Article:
Nature regenerates itself. White Bald Mountain. Snow through night. Innumerable small falling flakes rendered full moon invisible. With morning, snow shrouds mountain stone with same soft ease it did brilliant moon -- this religious liturgy.
Boundless and freeHistory and sacred memory call to mind the first evenings of Passover. Slavery is repugnant to nature. Yet it continues. From Guantanamo to Pakistan, Africa to towns and suburbs across America -- enslavement is unregenerate nature.
Is the sky of samadhi,
Bright the full moon
Truly, is anything
Nirvana is right here,
Before our eyes;
This very place is the
This very body
Nicholas Kristof writes about disturbing incidences of sex-slavery. "This kind of neo-slavery is the plight of millions of girls and young women (and smaller numbers of boys) around the world, particularly in Asia."
This nexus of sex trafficking and police corruption is common in developing countries. The problem is typically not so much that laws are inadequate; it is that brothel owners buy the police and the courts.Think of Passover, think of Crucifixion, in a new way. Think anew the ancient narratives, not merely as historico-religious recherché, but as contemporaneous real-life revelation impacting our brothers and sisters worldwide. This memoria is daily awareness of the suffering experienced in our world, suffering promulgated by human forgetfulness and human ignorance. We forget, and we cultivate ignorance, when we refuse to stop, turn, and consider with compassion the suffering we cause by our unmindful acts and ego-obsessed behavior. We are called to a much clearer way of being.
But Ms. Parveen’s tale arises not only from corruption, but also from poverty.
“If I had money, this wouldn’t be happening,” said Ms. Parveen’s mother, Akbari Begum. “It’s all about money. In the police station, nobody listens to me. The police listen to those who sell narcotics.”
“God should never grant daughters to poor people,” she added. “God should not give sisters to poor brothers. Because we’re poor, we can’t fight for them. It’s very hard for poor people, because they take our daughters and dishonor them. There’s nothing we can do.”
(-- "Sanctuary for Sex Slaves," By NICHOLAS D. KRISTOF, Published: April 3, 2007, The New York Times, Meerwala, Pakistan, http://select.nytimes.com/2007/04/03/opinion/03kristof.html?hp)
Sacred time and sacred awareness invite us into profound emptiness -- there to encounter and embody mystery-of-being yearning to fully realize itself in our midst.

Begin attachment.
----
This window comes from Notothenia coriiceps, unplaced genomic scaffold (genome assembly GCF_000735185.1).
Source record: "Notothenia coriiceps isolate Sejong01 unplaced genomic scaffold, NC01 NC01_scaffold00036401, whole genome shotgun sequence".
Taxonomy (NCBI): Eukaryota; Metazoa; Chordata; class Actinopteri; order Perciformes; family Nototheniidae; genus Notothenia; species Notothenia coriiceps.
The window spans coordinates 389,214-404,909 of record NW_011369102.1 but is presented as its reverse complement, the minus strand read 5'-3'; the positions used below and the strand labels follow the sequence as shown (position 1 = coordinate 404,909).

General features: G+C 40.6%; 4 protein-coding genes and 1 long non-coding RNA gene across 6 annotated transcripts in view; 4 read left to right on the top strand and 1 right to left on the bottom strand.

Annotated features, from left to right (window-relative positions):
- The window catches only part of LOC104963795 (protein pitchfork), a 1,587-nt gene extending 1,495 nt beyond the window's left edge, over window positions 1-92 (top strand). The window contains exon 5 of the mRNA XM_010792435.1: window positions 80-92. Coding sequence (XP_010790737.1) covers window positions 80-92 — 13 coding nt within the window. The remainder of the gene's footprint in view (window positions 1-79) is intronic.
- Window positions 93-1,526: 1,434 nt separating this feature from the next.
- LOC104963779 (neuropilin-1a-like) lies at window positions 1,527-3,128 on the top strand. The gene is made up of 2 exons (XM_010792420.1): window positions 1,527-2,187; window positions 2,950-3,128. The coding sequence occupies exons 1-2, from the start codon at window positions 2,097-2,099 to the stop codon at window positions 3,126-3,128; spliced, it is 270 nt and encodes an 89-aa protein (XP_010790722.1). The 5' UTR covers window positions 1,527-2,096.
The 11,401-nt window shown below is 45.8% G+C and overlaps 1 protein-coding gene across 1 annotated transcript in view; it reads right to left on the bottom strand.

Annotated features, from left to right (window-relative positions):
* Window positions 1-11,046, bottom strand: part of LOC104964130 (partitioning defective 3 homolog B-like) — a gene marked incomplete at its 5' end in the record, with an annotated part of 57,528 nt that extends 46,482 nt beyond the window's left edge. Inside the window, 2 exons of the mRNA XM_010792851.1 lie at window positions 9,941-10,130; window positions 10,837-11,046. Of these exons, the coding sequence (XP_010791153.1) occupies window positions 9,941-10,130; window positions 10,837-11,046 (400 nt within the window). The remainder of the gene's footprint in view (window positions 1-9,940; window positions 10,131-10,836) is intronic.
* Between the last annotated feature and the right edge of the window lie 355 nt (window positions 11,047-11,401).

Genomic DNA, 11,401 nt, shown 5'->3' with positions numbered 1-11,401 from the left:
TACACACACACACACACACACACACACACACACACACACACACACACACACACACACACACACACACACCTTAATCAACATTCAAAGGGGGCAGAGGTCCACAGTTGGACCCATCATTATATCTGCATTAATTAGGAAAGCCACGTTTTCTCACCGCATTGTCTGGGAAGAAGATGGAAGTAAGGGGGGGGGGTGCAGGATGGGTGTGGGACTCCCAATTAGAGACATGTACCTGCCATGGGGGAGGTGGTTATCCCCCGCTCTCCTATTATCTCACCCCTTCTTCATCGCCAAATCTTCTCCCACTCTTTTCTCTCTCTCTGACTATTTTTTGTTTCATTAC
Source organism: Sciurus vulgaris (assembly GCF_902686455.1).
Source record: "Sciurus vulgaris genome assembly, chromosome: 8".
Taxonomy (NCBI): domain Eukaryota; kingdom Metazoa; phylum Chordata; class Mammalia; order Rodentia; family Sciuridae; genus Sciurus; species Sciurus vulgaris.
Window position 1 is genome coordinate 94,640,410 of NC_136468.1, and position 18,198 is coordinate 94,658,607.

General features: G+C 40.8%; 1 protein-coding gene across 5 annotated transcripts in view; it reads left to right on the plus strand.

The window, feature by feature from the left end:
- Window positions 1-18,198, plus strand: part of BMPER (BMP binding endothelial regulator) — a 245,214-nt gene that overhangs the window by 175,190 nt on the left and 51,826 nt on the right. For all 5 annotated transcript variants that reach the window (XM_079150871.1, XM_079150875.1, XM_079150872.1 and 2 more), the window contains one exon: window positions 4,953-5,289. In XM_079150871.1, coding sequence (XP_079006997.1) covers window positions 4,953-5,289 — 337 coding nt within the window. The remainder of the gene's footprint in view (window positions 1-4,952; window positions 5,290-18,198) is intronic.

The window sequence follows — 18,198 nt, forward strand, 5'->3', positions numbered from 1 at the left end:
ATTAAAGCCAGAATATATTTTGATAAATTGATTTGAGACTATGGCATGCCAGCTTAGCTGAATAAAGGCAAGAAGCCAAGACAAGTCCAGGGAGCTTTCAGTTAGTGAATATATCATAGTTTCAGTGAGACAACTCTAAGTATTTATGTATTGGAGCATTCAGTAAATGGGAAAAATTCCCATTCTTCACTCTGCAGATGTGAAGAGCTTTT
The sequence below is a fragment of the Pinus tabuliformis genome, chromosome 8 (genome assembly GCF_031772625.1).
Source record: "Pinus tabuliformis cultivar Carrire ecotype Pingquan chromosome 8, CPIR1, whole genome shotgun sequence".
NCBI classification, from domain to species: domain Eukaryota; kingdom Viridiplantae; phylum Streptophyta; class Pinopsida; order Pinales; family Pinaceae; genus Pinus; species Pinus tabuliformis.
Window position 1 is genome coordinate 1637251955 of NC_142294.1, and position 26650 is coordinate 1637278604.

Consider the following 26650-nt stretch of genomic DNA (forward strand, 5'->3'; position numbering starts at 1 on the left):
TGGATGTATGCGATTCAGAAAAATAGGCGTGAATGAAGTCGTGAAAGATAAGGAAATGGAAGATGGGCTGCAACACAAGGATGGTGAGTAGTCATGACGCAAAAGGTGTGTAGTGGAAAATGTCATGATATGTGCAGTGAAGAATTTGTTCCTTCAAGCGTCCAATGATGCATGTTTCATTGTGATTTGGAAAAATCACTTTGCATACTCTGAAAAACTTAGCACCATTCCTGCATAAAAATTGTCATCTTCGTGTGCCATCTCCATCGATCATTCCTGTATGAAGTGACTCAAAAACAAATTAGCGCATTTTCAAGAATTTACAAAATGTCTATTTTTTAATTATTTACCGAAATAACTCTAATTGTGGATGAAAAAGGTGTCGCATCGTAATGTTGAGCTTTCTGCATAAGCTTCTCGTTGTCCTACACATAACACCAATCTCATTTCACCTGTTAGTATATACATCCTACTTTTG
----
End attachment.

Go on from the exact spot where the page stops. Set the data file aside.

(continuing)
We have to open our being to the unobvious. Often, profound experience and truth dwell just out of view, beyond our distracted attention. We are being called to dwell in an open place of kindness.
In other words, we have to begin a new life, and we cannot do so until our previous life has been brought to an end. When runners reach the turning point on a racecourse, they have to pause briefly before they can go back in the opposite direction. So also when we wish to reverse the direction of our lives there must be a pause, or a death, to mark the end of one life and the beginning of another.Is Basil's presentation of 'baptism' a call requesting our burying Christ, our burying ourselves (self-emptying) in the profound loving and compassionate regeneration? Is what we are, and how we are, actually (and really) at core, the mystery of nature, at origin? Will regenerating nature wash over us -- darken our understanding so as to enlighten our soul -- bringing us to the precipice, to the starting line of authentic life with what we call "God and neighbor"?
Our descent into hell takes place when we imitate the burial of Christ by our baptism. The bodies of the baptised are in a sense buried in the water as a symbol of their renunciation of the sins of their unregenerate nature.
(--From the book, On the Holy Spirit, by Saint Basil, bishop, Office of Readings, Tuesday of Holy Week, http://www.universalis.com/readings.htm)
Will we ever come to see -- here?
Notes from the Other SideIs 'there' (possible and possibly) 'here'?
I divested myself of despair
and fear when I came here.
Now there is no more catching
one's own eye in the mirror,
there are no bad books, no plastic,
no insurance premiums, and of course
no illness. Contrition
does not exist, nor gnashing
of teeth. No one howls as the first
clod of earth hits the casket.
The poor we no longer have with us.
Our calm hearts strike only the hour,
and God, as promised, proves
to be mercy clothed in light.
(--Poem: "Notes from the Other Side" by Jane Kenyon, from Constance. Graywolf Press.)
There is so much said and written about degenerate behavior. Do we have the heart to pause, stop, and turn -- to fall below surface, to let flow over and through us a regenerating spirit interpenetrating our being itself?
Do we stay stuck in unregenerate nature because we fail to see and enter into the 'undergoing' emptiness of reversal and return?
Is the call to 'regenerate nature' what Passover and Baptism, Surrender and Enlightenment, Ahimsa and Moksha, Hashem and Avalokiteshvara, Tao and Waken Tanka -- all sound toward us?
Panta Rhea, ("Everything flows"), wrote Heraclitus.
Nature regenerates itself.